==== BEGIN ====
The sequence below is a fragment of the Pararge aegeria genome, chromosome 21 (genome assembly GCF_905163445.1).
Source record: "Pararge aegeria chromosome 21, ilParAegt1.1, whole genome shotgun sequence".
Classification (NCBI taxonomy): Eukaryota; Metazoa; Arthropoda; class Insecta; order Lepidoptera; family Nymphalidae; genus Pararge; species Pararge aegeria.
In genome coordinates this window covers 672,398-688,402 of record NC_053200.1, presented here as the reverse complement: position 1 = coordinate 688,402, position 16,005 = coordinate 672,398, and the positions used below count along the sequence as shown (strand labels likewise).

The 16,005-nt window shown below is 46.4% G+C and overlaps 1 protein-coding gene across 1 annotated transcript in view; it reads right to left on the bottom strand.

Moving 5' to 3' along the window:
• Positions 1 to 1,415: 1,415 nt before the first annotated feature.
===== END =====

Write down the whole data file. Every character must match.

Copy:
The sequence below is a fragment of the Pararge aegeria genome, chromosome 21 (genome assembly GCF_905163445.1).
Source record: "Pararge aegeria chromosome 21, ilParAegt1.1, whole genome shotgun sequence".
Classification (NCBI taxonomy): Eukaryota; Metazoa; Arthropoda; class Insecta; order Lepidoptera; family Nymphalidae; genus Pararge; species Pararge aegeria.
In genome coordinates this window covers 672,398-688,402 of record NC_053200.1, presented here as the reverse complement: position 1 = coordinate 688,402, position 16,005 = coordinate 672,398, and the positions used below count along the sequence as shown (strand labels likewise).

The 16,005-nt window shown below is 46.4% G+C and overlaps 1 protein-coding gene across 1 annotated transcript in view; it reads right to left on the bottom strand.

Moving 5' to 3' along the window:
• Positions 1 to 1,415: 1,415 nt before the first annotated feature.